And then this should be good...

// Assuming this is defined as `public void setAssoc(T newAssoc) {this.myA = newAssoc;}`
myEntity.setAssoc(myAssoc);
myAssoc.salute();
share|improve this answer
1  
I wish I could give you +2. This is exactly what generics are for; and I don't understand why some people shy away from them. Oh, and I am one of the people who WOULD blame you for using casting to solve a problem that is better solved with generics. – David Wallace Feb 3 '12 at 19:30
    
Ah interesting. And I would instantiate them like this? – pitosalas Feb 3 '12 at 20:26
    
How you would instantiate varies. Where is the code you're currently using to instantiate? Could you update your question to have an example? – Dave Feb 3 '12 at 20:30
    
Yuck. I want to show you code but I cannot self-answer and I cannot put code in a comment... Here's a try...Maybe I will update the question... Interesting! So the invocation would look something like this: AssocAConcrete myAssoc = new Assoca(); EnitityA<T extends AssocA> myEntity = new EntityA<AssocAConcrete>(); myEntity.setAssoc(myAssoc); myAssoc.salute(); Yes? That's really cool. I think I will use it! – pitosalas Feb 3 '12 at 20:32
    
I like this answer, but the problem is that he might have another subclass that has yet another method not specified on the base class...what then? The point is whether or not you use generics, there needs to be a contract that is obeyed.... – hvgotcodes Feb 3 '12 at 20:44

Looks suspicious to me. There is nothing terrible about casting, but in this case, you could resolve the issue by bringing the salute method into AssocA. Subclasses of AssocA can provide their implementations; that's part of the benefit of inheritance.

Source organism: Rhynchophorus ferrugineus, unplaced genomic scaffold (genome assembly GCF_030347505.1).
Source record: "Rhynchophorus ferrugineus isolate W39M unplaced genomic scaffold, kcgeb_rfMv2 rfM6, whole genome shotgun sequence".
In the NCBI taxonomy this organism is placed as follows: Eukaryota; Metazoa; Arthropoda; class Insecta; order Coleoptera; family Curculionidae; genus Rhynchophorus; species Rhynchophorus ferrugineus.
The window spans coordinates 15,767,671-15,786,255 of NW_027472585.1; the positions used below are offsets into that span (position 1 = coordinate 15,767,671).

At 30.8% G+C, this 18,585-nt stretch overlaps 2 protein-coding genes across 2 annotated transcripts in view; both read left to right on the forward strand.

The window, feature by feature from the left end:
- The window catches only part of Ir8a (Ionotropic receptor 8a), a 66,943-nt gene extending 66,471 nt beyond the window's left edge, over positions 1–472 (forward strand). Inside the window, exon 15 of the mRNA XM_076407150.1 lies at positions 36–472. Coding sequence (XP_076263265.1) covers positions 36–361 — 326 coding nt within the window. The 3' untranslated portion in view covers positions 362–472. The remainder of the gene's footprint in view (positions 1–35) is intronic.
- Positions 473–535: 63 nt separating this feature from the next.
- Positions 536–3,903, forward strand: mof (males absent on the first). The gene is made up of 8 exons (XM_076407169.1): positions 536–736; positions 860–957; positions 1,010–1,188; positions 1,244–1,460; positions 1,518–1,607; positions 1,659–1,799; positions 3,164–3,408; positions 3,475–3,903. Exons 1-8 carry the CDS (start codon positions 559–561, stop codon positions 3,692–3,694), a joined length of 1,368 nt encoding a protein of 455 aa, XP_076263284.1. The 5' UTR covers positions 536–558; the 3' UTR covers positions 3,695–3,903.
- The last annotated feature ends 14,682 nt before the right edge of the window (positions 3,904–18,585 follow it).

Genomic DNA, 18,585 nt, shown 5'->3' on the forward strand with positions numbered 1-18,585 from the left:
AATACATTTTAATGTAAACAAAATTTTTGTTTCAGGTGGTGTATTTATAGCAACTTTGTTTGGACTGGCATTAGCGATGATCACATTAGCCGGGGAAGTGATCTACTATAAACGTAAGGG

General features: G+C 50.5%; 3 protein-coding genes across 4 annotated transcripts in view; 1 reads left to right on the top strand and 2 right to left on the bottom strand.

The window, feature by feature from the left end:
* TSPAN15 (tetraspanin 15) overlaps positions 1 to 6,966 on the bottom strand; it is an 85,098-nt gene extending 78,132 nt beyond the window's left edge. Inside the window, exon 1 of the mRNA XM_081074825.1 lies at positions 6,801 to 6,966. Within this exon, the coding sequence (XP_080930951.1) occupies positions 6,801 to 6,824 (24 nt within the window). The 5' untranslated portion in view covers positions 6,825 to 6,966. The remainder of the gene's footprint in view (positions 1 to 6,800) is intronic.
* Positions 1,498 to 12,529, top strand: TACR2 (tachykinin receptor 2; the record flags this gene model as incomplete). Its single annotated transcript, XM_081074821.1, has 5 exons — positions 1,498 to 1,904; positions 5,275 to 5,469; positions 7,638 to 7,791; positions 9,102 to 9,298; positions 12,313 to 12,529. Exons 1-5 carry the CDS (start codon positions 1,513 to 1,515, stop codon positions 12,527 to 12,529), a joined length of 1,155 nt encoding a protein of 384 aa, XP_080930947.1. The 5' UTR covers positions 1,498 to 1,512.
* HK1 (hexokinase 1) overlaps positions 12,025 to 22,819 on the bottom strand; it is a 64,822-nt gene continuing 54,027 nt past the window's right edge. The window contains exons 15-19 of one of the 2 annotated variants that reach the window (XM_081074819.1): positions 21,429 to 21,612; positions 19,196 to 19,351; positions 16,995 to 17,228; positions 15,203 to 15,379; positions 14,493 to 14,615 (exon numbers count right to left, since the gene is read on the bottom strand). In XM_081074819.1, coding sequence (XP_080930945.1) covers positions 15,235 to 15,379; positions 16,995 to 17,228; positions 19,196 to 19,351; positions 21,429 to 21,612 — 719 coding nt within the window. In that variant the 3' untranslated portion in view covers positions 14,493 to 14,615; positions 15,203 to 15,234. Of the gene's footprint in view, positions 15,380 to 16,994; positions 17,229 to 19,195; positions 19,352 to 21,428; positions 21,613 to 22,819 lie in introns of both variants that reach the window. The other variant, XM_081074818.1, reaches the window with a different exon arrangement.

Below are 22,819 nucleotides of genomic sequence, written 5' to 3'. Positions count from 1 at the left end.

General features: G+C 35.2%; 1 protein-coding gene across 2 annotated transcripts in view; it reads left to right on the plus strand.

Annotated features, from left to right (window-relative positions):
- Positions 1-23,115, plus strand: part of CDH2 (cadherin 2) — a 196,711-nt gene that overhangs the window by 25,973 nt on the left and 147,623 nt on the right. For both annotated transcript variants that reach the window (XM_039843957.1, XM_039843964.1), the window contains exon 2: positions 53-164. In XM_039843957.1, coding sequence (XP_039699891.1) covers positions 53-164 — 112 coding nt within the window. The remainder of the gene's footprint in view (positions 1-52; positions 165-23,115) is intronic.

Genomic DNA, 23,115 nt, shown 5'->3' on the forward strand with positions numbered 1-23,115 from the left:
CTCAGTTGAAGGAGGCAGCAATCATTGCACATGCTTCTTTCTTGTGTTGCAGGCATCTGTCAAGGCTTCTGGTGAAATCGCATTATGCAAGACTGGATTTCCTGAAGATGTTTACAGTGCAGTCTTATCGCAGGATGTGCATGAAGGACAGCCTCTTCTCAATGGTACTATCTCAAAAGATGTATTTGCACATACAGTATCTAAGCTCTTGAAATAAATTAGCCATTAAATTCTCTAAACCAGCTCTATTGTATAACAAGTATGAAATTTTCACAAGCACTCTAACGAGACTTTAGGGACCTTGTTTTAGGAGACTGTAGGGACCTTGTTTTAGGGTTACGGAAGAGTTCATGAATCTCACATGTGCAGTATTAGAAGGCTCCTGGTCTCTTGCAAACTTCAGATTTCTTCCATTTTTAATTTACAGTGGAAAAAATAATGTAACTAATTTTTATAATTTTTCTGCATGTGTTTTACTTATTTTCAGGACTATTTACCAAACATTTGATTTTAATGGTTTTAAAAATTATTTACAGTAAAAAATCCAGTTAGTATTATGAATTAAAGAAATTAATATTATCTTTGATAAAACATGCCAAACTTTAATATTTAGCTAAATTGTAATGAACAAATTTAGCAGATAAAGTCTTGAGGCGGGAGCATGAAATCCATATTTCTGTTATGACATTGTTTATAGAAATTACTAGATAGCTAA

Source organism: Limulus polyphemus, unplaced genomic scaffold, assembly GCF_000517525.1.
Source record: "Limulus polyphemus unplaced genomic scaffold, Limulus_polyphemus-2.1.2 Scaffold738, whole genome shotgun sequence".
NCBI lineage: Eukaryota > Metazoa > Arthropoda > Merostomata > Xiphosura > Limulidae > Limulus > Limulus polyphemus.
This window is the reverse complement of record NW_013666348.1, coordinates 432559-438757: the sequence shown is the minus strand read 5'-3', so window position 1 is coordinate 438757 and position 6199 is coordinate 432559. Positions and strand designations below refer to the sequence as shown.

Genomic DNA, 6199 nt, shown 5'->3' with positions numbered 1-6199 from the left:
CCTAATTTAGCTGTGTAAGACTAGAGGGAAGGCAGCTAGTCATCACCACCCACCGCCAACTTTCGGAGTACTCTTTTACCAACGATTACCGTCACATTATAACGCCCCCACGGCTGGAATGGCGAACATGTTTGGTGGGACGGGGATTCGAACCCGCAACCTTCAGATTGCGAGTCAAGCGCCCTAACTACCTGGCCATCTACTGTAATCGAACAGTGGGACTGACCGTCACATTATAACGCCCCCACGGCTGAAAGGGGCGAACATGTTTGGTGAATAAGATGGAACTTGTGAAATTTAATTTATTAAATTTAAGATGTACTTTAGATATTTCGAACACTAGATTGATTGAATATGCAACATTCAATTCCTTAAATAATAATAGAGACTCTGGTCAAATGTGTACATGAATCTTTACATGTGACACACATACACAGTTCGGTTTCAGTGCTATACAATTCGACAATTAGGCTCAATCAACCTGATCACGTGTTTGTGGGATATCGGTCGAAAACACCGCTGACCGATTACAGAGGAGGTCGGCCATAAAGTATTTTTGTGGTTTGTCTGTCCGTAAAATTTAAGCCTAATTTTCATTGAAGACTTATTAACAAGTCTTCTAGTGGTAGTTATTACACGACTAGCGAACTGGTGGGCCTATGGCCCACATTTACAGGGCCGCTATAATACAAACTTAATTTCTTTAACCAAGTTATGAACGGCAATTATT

What you are doing now is saying all EntityA instances have an AssocA instance, but then in your meet method you basically force the AssocA instance to be an AssocAConcrete instance. That's the part that is suspicious; why does AssocA exist if you really need an AssocAConcrete.

Another option (based on your comments) is to invoke salute in the greet method. That way, the specific subclass has specified behavior greet, defined in the superclass, and does what it wants. In this case, salute could become private or protected. Another implementation can easily do something different, like runLikeHell.

share|improve this answer
    
This kind of logical coupling between families of classes is very common. Alas, the type system does not support expressing it. – ewernli Feb 3 '12 at 17:02
    
@nwgotcodes - not really the same thing. I want to hide knowledge of the implementation of the two concrete "A" classes, so they each know about each other but only AssocAConcrete knows how to greet. AssocXConcrete might not know how to do that. – pitosalas Feb 3 '12 at 20:25
    
then invoke salute in your greet method. – hvgotcodes Feb 3 '12 at 20:37

The problem of parallel class hierarchies is very real and really sucks. The logical coupling that AssocAConcrete always go with EntityAConcrete can not be expressed with the type system.

You can not specialize the type of myA in EntityAConcrete to be AssocAConcrete, without hiding it from a superclass. I think the closest work that addressed that was "Family polymorphism", but that's not mainstream.

share|improve this answer

If you have a large part of code where you are using the reference "myA" you could declare another reference like that:

public AssocAConcrete myAConcrete = (AssocAConcrete)myA;

now you can use the new reference myAConcrete and access the functions of the AssocAConcrete Class.

If you need to do this a lot like hvgotcodes mentioned you should probbably consider moving the method up to the AssocA Class.

share|improve this answer